Magical mystery tour of Qatar
One great thing about being a trailing spouse is… you have lots of time to show family members round Doha when they come to stay. On the flipside, one terrible thing about being a trailing spouse is… you have lots of time to show members family round Doha when they come to stay.
Yes, alongside my various roles of lost-jumper finder, homework-avoidance detector and packed-lunch provocateur, I can now add parental-tour guide to my list of skills. I feel like I’ve had a clipboard or an umbrella raised above my head since New Year’s Day.
(To anyone who’s ever done the same, and has what they consider to be a stressful office job: I will gladly swap you your hapless colleagues, bad coffee and ridiculous deadlines next time we have visitors in town.)
The weird twist is that, with these being our first ‘proper’ visitors – and thus wanting the full show-me-Doha experience – and me still feeling like a newbie, half the time I didn’t know where I was going, or what we were looking at.
So things that sound simple enough – a spur of the moment decision to give my parents a lift to the MIA on the way to a meeting, for example – turned into carmaggedon as the area around Souq Waqif ground to a chrome-plated halt.
At least they can’t say they didn’t see the real Doha.
It’s hard enough for visitors to get their bearings when, if the dust does ever part, all it reveals is cranes or something beige. (My mother-in-law wanted to know why Doha was so mono-hued. Luckily I knew the answer.)
So we spent far longer than I would have liked in the car, waiting. (Which gave me plenty of time to chew over the concept of ring roads that don’t appear to go round anything. Heading straight through the thing you’re trying to avoid just makes you a road, doesn’t it?)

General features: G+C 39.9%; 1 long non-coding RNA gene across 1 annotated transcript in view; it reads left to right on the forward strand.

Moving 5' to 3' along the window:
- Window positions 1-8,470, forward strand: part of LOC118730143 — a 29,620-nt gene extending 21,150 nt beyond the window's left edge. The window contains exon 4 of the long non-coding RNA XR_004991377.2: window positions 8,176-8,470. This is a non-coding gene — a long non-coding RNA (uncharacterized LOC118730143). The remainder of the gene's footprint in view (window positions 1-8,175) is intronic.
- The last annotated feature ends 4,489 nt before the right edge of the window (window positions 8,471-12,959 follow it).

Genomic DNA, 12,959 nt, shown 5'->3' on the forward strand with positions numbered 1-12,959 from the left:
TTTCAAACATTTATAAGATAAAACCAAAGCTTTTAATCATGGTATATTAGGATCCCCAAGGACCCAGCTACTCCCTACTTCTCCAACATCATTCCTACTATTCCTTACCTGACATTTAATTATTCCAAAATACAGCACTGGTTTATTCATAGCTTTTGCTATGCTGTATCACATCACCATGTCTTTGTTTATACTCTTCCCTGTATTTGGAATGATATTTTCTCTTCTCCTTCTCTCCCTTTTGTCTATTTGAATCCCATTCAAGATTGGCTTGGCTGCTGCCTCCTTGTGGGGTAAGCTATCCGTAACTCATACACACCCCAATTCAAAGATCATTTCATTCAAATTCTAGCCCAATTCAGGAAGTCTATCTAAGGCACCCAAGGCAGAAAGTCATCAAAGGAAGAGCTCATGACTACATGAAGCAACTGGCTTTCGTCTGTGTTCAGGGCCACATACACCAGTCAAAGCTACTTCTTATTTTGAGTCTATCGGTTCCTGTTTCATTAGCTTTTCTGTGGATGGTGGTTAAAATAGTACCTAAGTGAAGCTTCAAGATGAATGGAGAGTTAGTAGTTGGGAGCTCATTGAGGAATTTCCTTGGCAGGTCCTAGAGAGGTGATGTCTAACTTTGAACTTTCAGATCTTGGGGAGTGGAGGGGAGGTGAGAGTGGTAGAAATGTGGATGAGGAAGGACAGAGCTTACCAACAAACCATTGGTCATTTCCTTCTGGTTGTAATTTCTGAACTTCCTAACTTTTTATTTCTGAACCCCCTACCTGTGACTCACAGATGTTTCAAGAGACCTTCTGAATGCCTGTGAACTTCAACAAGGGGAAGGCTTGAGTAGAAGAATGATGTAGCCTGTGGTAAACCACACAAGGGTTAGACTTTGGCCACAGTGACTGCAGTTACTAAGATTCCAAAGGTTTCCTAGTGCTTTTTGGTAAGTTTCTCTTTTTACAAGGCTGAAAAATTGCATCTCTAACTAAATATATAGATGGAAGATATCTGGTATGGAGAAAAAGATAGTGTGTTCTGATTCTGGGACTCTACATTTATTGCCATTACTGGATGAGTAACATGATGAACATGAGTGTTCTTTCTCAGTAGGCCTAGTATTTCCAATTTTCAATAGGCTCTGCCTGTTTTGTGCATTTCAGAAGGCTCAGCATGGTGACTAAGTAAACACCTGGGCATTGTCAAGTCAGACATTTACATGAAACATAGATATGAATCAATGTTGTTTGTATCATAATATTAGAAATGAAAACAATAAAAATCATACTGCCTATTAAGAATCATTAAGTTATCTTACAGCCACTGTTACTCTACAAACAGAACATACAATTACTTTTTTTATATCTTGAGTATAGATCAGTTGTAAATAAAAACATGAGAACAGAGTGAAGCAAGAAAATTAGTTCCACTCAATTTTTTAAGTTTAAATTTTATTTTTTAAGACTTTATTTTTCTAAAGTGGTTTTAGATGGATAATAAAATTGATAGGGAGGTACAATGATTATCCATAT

” …adding together the nameless streets, the constantly-changing series of contraflows and shifting slip roads on the unavoidable Salwa Road, maps that go out of date the second they leave your printer and a series of compounds which look identical to the casual visitor, and sooner or later, someone’s going to get lost.
And as we sat and waited, I was able to demonstrate just how much of the city I’ve yet to explore.
“What’s that street called?” my dad would ask in an attempt to get his bearings. “No idea, sorry.”
“What’s down there?” my mother-in-law wanted to know, pointing in the direction of yet another road, “Where does that road go?” “Don’t know, sorry.”
So, adding together the nameless streets, the constantly-changing series of contraflows and shifting slip roads on the unavoidable Salwa Road, maps that go out of date the second they leave your printer and a series of compounds which look identical to the casual visitor, and sooner or later, someone’s going to get lost.
Sure enough, it happened to my in-laws on the way back from a mall, which should only be a few minutes’ drive from our house.
I’d tried teaching them the local’s trick of navigating by billboards, but when those billboards get changed overnight, disaster isn’t too far behind.
Their taxi driver had no idea where he was going either, and took them on a merry little tour of the few sights of my neighbourhood. The good news, however, was that my son was with them to help guide the taxi home to our compound.
At least someone’s settled in and knows his way around.
My next great business idea: hiring him out to visitors as a sort of human GPS. If nothing else, at least it would mean I could sit in meetings all day.